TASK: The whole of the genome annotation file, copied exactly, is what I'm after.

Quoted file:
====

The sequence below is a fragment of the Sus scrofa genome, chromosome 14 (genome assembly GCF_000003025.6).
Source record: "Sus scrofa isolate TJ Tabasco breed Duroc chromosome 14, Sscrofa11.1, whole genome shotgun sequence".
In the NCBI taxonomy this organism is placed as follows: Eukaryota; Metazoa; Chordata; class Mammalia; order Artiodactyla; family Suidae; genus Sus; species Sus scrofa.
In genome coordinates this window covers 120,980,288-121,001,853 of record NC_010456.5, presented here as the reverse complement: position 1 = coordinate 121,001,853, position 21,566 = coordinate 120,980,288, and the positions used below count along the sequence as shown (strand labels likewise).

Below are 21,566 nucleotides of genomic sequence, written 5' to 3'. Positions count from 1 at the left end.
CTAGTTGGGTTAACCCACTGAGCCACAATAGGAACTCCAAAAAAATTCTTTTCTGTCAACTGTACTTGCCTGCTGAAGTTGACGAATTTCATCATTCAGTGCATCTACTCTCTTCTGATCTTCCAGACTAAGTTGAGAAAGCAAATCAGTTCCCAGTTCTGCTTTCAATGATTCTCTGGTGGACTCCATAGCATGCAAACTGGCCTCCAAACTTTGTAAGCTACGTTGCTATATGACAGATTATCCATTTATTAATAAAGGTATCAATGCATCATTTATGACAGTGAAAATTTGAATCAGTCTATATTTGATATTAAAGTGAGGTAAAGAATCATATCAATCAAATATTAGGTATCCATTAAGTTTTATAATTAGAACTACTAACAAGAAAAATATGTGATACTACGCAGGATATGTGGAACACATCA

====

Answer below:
The sequence below is a fragment of the Sus scrofa genome, chromosome 14 (genome assembly GCF_000003025.6).
Source record: "Sus scrofa isolate TJ Tabasco breed Duroc chromosome 14, Sscrofa11.1, whole genome shotgun sequence".
In the NCBI taxonomy this organism is placed as follows: Eukaryota; Metazoa; Chordata; class Mammalia; order Artiodactyla; family Suidae; genus Sus; species Sus scrofa.
In genome coordinates this window covers 120,980,288-121,001,853 of record NC_010456.5, presented here as the reverse complement: position 1 = coordinate 121,001,853, position 21,566 = coordinate 120,980,288, and the positions used below count along the sequence as shown (strand labels likewise).

Below are 21,566 nucleotides of genomic sequence, written 5' to 3'. Positions count from 1 at the left end.
CTAGTTGGGTTAACCCACTGAGCCACAATAGGAACTCCAAAAAAATTCTTTTCTGTCAACTGTACTTGCCTGCTGAAGTTGACGAATTTCATCATTCAGTGCATCTACTCTCTTCTGATCTTCCAGACTAAGTTGAGAAAGCAAATCAGTTCCCAGTTCTGCTTTCAATGATTCTCTGGTGGACTCCATAGCATGCAAACTGGCCTCCAAACTTTGTAAGCTACGTTGCTATATGACAGATTATCCATTTATTAATAAAGGTATCAATGCATCATTTATGACAGTGAAAATTTGAATCAGTCTATATTTGATATTAAAGTGAGGTAAAGAATCATATCAATCAAATATTAGGTATCCATTAAGTTTTATAATTAGAACTACTAACAAGAAAAATATGTGATACTACGCAGGATATGTGGAACACATCA